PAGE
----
If you’ve ventured on to social media today, chances are you’ve already noticed things look a little more colourful than usual.
In an era where it seems everything that’s ever been invented needs its own official day, today is World Emoji Day (look closely at the date on the calendar emoji and you’ll see why).
What started out as an occasional smiley face is now a worldwide phenomenon and a language of its own. A simple J will no longer cut it. As of this month there are 2,823 approved emojis.
According to Emojipedia, the people behind today’s activities, nearly one billion messages containing nothing more than emojis are sent every day on Facebook alone.
The rise in social media platforms over the past decade has been greater than anyone could have predicted and emojis are an intrinsic part of that cultural phenomenon. They say a picture paints a thousand words, and in the world of social media where those words are limited, emojis cut through the waffle and get straight to the point.
Giving new meaning to vegetables
Take the humble aubergine. Who’d have thought the purple vegetable could have taken on such meaning?
But what does this mean for those of us working in the communications field? Is the art of carefully-crafted copy really dead or should we embrace the new opportunities they offer?
I would argue the latter. Rather than wringing our hands about the decline in literary standards we should be looking at how we can integrate the emoji into our arsenal of communications tools.
A social media strategy should already be a bread and butter part of your communications plans – whether that be for engaging with internal or external audiences – and emojis are an integral part of this.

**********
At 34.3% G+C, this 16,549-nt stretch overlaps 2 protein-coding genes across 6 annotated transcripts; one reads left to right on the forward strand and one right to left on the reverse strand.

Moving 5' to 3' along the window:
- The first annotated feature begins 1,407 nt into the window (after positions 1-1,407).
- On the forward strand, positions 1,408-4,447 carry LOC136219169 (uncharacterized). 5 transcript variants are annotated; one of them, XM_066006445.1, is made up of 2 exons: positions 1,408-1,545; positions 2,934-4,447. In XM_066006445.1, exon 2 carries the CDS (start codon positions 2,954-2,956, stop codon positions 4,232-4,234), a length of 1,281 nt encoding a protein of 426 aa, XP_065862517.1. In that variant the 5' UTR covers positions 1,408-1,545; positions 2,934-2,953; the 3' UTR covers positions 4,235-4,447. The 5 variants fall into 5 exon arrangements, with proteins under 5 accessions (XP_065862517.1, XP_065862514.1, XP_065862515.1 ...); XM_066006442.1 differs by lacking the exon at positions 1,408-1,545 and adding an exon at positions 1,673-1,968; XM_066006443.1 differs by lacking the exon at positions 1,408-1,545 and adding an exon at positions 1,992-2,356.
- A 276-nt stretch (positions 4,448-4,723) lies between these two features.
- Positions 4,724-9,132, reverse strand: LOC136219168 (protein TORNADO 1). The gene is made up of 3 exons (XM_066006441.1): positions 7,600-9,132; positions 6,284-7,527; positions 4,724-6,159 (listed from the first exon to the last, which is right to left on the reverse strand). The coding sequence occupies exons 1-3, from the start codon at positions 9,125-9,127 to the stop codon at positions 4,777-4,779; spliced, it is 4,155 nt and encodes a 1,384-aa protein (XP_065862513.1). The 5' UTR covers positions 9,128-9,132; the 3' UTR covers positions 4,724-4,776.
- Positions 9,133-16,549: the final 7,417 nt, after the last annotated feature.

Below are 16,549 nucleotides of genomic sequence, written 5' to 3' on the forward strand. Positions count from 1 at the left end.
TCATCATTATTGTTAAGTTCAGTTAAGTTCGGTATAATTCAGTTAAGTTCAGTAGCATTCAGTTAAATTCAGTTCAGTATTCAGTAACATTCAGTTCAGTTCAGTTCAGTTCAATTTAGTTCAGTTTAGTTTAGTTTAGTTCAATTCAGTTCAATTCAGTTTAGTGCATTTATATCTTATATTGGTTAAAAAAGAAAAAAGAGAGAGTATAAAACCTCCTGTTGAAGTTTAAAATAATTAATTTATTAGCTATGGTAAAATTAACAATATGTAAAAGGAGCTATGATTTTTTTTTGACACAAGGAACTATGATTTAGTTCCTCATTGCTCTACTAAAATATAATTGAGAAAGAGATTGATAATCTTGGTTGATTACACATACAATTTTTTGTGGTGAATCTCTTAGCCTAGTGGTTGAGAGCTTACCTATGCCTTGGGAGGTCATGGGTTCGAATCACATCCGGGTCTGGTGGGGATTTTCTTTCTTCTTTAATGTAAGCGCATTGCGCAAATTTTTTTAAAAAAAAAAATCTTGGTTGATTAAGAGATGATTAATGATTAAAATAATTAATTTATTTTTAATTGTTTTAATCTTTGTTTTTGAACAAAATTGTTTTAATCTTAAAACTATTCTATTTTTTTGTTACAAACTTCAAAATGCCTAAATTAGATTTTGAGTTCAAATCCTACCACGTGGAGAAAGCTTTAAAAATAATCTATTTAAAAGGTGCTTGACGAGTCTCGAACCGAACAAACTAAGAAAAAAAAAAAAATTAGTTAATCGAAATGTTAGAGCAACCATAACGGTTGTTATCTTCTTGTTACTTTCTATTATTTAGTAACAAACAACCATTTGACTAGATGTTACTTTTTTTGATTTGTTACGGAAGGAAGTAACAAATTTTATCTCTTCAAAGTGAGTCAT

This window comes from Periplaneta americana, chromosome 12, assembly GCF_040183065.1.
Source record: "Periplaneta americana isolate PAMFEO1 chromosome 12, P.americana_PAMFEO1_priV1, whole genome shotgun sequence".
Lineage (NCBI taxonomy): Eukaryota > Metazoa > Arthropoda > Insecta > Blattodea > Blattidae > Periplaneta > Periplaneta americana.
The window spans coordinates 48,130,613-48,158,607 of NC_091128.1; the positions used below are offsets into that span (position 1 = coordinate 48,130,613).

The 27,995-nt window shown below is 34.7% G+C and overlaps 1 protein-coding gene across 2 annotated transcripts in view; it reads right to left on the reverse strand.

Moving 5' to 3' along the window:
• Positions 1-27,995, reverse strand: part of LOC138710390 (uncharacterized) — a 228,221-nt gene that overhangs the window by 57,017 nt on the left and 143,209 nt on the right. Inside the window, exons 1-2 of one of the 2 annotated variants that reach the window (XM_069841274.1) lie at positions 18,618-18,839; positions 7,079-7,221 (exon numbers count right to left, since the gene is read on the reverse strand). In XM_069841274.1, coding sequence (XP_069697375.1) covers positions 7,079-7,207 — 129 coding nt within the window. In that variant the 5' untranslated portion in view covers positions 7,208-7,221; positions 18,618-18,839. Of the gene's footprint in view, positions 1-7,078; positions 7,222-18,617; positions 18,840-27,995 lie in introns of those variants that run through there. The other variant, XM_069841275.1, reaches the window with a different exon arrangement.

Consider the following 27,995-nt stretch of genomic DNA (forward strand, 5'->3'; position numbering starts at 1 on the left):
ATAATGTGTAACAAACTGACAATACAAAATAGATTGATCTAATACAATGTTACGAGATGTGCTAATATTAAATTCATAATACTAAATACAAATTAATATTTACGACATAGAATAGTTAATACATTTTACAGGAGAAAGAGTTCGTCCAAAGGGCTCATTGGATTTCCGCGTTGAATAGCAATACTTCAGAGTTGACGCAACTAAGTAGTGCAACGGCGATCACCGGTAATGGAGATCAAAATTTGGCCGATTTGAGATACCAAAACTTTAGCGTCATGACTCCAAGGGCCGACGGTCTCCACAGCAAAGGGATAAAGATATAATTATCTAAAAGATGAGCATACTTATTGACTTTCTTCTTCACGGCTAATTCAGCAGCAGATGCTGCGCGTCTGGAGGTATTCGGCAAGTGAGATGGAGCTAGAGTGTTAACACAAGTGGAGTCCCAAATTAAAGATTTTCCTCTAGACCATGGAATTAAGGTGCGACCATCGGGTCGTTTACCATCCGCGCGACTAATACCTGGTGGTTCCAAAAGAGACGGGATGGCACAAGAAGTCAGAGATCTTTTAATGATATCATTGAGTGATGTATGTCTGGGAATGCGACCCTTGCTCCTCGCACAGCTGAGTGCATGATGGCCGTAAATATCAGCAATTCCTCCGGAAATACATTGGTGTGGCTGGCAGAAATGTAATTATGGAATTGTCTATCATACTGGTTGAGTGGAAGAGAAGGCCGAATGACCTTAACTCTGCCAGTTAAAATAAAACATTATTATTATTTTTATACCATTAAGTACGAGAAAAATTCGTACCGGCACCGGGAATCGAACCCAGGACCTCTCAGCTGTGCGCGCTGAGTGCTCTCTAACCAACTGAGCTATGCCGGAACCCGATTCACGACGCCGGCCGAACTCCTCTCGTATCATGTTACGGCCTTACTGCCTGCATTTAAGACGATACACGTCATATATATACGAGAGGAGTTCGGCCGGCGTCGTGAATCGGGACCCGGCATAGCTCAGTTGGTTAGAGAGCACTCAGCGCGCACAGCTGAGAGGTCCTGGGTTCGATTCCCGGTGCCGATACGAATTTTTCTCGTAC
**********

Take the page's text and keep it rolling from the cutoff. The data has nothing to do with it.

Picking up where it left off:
While no-one’s suggesting filling your social feeds with aubergines (unless you have a very niche product!), the emoji should not be ignored, and a sprinkling of strategically placed emojis can add real value to a campaign.
Remember your audience
One of the golden rules for communicators is to use language that your target audience can relate to, and the statistics behind emojis make it very clear where they can come in handy.
According to Emojipedia, 86% of emoji users on Twitter are 24 or younger, and 57% of them are women. But they are also great for wider audience inclusion – direct, simple and easily understandable, emojis are universal.
They are also a great barometer for what’s current. A look at the new emojis added to IOS by Apple each year is a fascinating slice of contemporary culture.
The next update, due in the autumn, includes a llama and ‘leafy green’. But, perhaps reassuringly, the most-used emoji remains ‘face with tears of joy’.
Obviously, their use in corporate communications needs to be carefully considered. Get the tone wrong and you could have a complete PR disaster on your hands, but get it right and you could boost the impact and reach of your message significantly. This study found that emoji use on Instagram posts boosted engagement by almost 50%.
If you’d like to refresh your social media strategy, need help writing and scheduling posts, or are simply looking for an extra pair of hands for your comms team, we can help. Contact us today.